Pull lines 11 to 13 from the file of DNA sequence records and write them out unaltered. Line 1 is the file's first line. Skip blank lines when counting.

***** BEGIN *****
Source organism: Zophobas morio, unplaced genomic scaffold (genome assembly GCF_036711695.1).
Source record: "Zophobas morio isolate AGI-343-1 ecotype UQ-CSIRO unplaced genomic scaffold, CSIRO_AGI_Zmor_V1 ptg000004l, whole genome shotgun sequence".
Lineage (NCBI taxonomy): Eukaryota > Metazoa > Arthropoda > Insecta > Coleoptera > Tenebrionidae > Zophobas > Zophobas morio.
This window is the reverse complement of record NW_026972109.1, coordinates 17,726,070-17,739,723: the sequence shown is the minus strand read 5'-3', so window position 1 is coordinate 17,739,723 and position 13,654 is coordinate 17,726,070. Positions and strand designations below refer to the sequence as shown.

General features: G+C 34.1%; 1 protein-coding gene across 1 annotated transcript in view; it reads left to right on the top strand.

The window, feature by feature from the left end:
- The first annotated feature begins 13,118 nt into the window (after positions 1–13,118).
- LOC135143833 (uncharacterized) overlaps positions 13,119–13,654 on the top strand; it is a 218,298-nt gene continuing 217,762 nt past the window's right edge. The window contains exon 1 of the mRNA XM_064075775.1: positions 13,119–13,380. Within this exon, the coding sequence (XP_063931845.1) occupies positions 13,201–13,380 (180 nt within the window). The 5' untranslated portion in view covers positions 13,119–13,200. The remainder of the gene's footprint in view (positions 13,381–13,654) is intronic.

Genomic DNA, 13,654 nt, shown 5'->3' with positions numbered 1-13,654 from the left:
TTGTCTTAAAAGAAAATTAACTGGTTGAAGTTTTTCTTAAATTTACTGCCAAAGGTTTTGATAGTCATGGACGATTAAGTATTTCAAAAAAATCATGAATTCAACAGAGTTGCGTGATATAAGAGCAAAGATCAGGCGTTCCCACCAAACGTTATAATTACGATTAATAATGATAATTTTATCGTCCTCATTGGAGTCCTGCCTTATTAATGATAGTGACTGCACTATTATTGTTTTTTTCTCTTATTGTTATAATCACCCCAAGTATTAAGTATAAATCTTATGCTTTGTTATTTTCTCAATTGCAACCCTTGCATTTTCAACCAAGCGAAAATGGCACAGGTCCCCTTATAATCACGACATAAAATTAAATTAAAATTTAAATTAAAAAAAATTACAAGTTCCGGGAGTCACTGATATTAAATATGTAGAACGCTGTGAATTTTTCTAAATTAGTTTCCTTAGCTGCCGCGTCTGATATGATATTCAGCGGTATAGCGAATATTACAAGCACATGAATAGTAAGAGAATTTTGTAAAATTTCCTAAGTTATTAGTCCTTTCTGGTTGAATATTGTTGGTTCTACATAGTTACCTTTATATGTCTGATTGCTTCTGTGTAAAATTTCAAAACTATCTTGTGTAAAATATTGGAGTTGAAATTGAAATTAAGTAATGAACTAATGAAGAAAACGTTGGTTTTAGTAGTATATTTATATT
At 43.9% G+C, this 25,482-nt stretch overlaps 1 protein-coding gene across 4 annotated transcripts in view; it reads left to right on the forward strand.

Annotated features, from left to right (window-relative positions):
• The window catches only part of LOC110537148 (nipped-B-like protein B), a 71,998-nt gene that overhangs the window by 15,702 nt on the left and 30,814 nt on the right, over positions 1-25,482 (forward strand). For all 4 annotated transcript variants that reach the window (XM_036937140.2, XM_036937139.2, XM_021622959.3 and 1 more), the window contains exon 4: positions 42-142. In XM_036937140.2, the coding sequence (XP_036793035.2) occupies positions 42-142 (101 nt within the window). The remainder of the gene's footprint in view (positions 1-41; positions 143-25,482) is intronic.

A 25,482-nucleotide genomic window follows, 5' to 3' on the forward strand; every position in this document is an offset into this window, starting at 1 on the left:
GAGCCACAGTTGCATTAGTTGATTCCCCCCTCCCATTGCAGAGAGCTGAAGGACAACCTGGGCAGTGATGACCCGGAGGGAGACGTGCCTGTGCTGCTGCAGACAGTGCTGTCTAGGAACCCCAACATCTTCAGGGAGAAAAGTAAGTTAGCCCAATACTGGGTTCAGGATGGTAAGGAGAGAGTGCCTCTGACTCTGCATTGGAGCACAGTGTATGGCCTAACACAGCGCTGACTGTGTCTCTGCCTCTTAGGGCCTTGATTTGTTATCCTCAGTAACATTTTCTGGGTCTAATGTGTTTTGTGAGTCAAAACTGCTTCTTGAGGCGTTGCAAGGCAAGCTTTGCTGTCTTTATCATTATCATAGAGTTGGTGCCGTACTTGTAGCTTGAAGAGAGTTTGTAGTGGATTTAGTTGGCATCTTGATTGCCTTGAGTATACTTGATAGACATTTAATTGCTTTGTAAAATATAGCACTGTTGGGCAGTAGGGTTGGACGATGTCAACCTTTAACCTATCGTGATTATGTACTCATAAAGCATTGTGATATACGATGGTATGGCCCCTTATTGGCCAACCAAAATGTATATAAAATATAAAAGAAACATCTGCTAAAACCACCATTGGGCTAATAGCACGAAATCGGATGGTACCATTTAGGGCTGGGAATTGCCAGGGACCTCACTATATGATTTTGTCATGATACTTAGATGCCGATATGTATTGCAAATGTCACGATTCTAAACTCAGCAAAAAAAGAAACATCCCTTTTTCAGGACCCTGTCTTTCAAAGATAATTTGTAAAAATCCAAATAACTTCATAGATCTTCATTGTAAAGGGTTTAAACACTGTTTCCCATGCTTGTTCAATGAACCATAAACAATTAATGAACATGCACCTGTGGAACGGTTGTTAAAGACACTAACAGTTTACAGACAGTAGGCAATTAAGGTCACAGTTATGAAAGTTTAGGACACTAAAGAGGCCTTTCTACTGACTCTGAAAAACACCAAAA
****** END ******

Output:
At 43.9% G+C, this 25,482-nt stretch overlaps 1 protein-coding gene across 4 annotated transcripts in view; it reads left to right on the forward strand.

Annotated features, from left to right (window-relative positions):
• The window catches only part of LOC110537148 (nipped-B-like protein B), a 71,998-nt gene that overhangs the window by 15,702 nt on the left and 30,814 nt on the right, over positions 1-25,482 (forward strand). For all 4 annotated transcript variants that reach the window (XM_036937140.2, XM_036937139.2, XM_021622959.3 and 1 more), the window contains exon 4: positions 42-142. In XM_036937140.2, the coding sequence (XP_036793035.2) occupies positions 42-142 (101 nt within the window). The remainder of the gene's footprint in view (positions 1-41; positions 143-25,482) is intronic.